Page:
The 1920s Fascination with Slang

Susanna Calkins, author of the "Lucy Campion Historical Mysteries" and "Speakeasy Murders," discusses the slang of the 1920s and how it affected culture, conversation, and even dictionaries! 

Susanna Calkins, Writing for
4-minute read

Throughout the 1920s, the public was fascinated, if a bit confused, by the slang that was steadily seeping into the American parlance from all directions. In newspapers across the country,  commentators wrote hundreds of articles and editorials seeking to enlighten readers about the meaning of words spoken by “College Joes,” cops and ex-servicemen, prize fighters and baseball players, railway workers and taxi drivers, flappers and gangsters, jazz singers and musicians, and even circus performers.

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These commentaries are mostly light-hearted, written tongue-in-cheek by outsiders trying to explain the argots of others.  Yet, a sense of confusion and puzzlement underlies many of these explanations as well.  This may be because so much slang of the period was indeed nonsense (“elephant’s manicure,” “oyster’s earrings,” ”snake’s hips,” etc.), which was part of the larger trend of meaninglessness and absurdity that followed the devastation of the First World War.

Not surprising, the disconnect is also generational—an uneasiness towards the modern flapper who sought to upend traditional expectations around womanhood and sexuality. Slang words and phrases associated with dating, such as “blind date,” “petting,” “necking,” and “petting parlors” (movie theaters) were regularly discussed with amusement and, one can imagine, a slightly arched eyebrow.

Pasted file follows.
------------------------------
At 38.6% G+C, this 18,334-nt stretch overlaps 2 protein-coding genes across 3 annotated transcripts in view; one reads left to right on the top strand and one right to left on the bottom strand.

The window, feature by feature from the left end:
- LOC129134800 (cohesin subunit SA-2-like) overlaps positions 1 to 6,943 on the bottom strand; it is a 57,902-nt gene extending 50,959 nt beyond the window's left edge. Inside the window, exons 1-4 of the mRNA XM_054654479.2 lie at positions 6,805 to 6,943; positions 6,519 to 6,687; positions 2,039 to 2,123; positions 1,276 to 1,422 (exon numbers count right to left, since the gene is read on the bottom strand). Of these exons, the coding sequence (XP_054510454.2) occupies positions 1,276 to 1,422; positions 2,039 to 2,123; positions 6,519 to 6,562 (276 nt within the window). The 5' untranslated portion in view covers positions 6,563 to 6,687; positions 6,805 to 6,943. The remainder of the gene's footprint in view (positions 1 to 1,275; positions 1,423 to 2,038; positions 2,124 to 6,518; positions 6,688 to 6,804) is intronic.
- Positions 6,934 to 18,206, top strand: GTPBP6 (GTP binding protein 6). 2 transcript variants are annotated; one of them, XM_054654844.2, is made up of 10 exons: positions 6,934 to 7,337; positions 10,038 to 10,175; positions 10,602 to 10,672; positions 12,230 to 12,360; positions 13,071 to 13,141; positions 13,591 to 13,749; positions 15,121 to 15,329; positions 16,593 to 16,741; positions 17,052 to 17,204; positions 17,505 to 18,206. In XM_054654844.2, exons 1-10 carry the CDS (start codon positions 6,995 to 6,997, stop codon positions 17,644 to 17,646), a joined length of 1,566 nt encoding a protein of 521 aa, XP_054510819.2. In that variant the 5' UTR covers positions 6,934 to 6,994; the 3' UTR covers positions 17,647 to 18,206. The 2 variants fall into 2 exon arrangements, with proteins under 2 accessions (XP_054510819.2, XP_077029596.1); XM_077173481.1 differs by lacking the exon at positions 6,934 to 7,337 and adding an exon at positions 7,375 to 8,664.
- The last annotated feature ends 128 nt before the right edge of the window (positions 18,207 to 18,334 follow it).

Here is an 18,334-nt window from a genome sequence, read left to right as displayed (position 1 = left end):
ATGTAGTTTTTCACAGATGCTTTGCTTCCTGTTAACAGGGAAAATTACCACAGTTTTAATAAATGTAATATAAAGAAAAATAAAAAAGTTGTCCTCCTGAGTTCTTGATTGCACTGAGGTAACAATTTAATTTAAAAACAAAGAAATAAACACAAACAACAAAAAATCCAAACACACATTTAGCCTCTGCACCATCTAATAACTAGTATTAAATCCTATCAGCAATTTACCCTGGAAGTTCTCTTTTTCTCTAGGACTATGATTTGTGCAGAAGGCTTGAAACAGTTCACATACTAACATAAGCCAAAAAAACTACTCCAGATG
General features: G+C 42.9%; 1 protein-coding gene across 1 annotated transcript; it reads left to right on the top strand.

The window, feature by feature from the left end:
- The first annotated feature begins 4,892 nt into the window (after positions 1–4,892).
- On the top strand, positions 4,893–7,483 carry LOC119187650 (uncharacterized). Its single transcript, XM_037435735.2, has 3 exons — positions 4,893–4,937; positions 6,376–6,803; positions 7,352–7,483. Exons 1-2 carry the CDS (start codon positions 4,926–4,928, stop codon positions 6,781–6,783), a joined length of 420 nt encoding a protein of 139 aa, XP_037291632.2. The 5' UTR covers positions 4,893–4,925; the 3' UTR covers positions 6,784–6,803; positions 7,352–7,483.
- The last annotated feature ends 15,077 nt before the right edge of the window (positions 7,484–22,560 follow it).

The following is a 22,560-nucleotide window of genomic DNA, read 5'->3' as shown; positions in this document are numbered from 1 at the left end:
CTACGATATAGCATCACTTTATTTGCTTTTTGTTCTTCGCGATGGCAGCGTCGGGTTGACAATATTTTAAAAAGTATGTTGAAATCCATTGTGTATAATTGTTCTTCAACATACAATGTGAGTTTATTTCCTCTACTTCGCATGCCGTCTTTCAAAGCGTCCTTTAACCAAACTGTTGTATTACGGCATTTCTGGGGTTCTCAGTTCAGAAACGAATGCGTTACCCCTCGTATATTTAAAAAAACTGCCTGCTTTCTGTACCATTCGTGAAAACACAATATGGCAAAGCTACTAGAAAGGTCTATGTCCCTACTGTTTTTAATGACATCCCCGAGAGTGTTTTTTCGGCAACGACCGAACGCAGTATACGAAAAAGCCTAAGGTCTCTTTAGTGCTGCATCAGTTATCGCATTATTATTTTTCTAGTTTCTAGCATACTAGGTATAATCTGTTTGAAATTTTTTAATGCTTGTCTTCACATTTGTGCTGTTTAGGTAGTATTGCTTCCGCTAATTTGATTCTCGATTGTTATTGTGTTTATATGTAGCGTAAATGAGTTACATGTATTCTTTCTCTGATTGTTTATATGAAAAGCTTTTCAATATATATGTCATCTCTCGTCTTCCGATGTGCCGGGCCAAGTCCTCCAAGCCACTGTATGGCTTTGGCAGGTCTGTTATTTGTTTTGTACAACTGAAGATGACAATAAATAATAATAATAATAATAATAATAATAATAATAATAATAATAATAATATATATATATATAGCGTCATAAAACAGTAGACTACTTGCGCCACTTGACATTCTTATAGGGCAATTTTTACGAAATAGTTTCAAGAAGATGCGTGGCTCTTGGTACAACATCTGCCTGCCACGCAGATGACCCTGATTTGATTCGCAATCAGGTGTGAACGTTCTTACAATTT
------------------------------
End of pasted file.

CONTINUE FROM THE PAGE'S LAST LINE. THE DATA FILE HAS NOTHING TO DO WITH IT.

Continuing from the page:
1920s slang is the bee’s knees!

An early example of this generational confusion is “Sunday Morning Breakfast,” a humorous piece by Rob Fukerson that appeared in the "Detroit Free Press" in 1922.  The scenario describes a father desperately trying to make sense of the conversation that his daughter Lucy, a flapper, is having with his son. Lucy has been reading the social pages, and has wondered out loud how a rather dull friend of hers has managed to get engaged.

Only his daughter didn’t use those words; what she actually said was that her friend’s fiancé is “some darb she picked up at a jazz jamboree. Her regular monog was away some place and she had this strike breaker doing her corn cracking at a party and hooked him. I always thought she was a permanent flat tire, but she vamped him in a dance and then had a conservative petting party with him and now he is going to be a permanent meal ticket. The father just stammers and stares. His children basically laugh at him, and continue to use slang that only confuses him more.  The implication is that the father will never really understand their words.


About the Author

Susanna Calkins, Writing for Grammar Girl

Susanna Calkins became fascinated with seventeenth century England while pursuing her doctorate in British history and uses her fiction to explore this chaotic period. Originally from Philadelphia, Calkins now lives outside of Chicago with her husband and two sons. "A Murder at Rosamund's Gate" is her first novel.